Massive migration of Honey Buzzards (c) Aki Aintila

More epic days followed, as we counted over 69.000 Honeys on the 3rd, 48.000 on the 5th and 66.000 on the 6th. Massive streams, shifting from overhead to the east, again to overhead and the west side, seemed to be everlasting from the midday to late afternoon. Even though some of us has witnessed this many times before, it never stops to amaze us.

station 1 (c) Aki Aintila

The harriers came along with the Honey Buzzards. 2nd Sept was a good warm-up with 169 Montagu’s and 87 Marsh Harriers. Then, 5th of Sept, we got a nice late afternoon passage for harriers, constantly picking Montagu’s and Marsh Harriers from the HB stream. Then we knew that the next day was going to be good, if the weather stays clear. And so, the next morning the harrier show started immediately, and between 8 and 9 we had continuous streams of harriers over our stations! For the late afternoon, the harriers slowed down a bit, but then had another rush in late afternoon with the Honey Buzzards. We managed to positively identify, age and sex a good proportion of harriers, and daily totals from Station 1 include 458 Montagu’s, 25 Pallid, 278 Montagu’s/Pallid/Hen and 204 Marsh, a total of 965 harriers!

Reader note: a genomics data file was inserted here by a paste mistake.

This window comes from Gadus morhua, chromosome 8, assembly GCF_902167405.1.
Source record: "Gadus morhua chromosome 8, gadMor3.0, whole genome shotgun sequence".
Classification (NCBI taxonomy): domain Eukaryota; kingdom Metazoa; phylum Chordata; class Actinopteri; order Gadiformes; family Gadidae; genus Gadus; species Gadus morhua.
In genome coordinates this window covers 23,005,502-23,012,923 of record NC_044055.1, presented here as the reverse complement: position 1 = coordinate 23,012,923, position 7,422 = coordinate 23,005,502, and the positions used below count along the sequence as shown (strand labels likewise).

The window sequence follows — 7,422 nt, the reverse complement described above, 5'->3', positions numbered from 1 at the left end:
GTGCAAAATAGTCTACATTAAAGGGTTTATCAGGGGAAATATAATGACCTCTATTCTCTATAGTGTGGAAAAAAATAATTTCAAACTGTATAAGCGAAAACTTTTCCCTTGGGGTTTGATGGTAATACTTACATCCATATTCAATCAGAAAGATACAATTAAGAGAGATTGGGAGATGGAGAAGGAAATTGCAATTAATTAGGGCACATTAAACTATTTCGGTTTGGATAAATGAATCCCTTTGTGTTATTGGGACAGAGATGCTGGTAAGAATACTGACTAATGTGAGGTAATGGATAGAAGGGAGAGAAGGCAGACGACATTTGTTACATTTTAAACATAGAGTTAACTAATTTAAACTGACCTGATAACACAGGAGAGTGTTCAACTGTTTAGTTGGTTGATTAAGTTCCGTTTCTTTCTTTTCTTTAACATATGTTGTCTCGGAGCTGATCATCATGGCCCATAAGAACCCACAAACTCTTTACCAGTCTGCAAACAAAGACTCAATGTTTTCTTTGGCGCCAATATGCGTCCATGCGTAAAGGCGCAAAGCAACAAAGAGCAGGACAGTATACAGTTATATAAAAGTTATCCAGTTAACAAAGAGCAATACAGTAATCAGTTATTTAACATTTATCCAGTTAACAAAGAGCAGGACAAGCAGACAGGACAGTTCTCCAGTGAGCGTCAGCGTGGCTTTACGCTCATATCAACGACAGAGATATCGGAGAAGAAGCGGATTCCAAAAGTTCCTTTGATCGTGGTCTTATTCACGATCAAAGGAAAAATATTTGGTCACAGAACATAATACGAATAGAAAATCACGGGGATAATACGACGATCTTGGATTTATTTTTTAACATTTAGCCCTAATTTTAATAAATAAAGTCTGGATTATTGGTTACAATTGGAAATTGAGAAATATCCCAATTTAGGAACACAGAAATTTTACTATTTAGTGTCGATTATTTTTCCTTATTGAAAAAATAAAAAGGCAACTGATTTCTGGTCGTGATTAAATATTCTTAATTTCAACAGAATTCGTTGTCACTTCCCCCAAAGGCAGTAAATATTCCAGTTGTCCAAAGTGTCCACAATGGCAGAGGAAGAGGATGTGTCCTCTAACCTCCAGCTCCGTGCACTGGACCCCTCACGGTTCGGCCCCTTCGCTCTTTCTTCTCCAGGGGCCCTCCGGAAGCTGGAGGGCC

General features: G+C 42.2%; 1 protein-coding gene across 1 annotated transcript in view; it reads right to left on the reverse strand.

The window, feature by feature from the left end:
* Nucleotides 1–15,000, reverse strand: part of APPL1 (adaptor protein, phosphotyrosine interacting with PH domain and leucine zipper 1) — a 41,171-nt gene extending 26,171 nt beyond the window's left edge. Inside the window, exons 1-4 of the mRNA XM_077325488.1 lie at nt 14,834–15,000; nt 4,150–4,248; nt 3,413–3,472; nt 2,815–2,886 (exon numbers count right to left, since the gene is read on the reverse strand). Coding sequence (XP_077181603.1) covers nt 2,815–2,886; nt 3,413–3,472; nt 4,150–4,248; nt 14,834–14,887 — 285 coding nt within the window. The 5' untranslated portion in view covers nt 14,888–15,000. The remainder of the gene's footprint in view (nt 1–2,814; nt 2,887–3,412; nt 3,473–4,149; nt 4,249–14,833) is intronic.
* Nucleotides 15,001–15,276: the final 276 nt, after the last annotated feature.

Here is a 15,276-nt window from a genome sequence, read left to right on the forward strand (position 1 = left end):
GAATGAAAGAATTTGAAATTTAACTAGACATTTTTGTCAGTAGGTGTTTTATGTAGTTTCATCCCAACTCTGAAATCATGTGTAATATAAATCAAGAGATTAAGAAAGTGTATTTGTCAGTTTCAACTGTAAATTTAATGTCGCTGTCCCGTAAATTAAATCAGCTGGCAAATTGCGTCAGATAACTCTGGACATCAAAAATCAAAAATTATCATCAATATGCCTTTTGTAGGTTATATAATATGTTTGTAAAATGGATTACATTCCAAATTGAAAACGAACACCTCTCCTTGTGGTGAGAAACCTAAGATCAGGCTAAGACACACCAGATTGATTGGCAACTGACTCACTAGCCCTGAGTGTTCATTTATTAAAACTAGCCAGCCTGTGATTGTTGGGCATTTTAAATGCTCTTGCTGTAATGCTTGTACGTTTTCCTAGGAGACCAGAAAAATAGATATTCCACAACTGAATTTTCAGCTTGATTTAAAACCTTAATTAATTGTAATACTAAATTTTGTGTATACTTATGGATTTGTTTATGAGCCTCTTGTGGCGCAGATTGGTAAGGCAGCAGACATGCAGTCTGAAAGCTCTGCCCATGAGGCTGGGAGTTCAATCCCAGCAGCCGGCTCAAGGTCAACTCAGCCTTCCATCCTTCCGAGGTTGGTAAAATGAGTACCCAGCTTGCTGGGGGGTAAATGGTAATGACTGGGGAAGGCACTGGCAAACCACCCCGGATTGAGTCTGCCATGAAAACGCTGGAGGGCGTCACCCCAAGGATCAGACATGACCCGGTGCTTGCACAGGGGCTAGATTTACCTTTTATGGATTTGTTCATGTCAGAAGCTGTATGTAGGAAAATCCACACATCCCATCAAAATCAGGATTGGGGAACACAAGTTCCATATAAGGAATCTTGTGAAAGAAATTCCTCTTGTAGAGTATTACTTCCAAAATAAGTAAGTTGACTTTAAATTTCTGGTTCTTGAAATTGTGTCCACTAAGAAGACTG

Marsh Harrier (c) Aki Aintila

Montagu's Harrier (c) Bjorn Alards

Pallid Harrier (c) Aki Aintila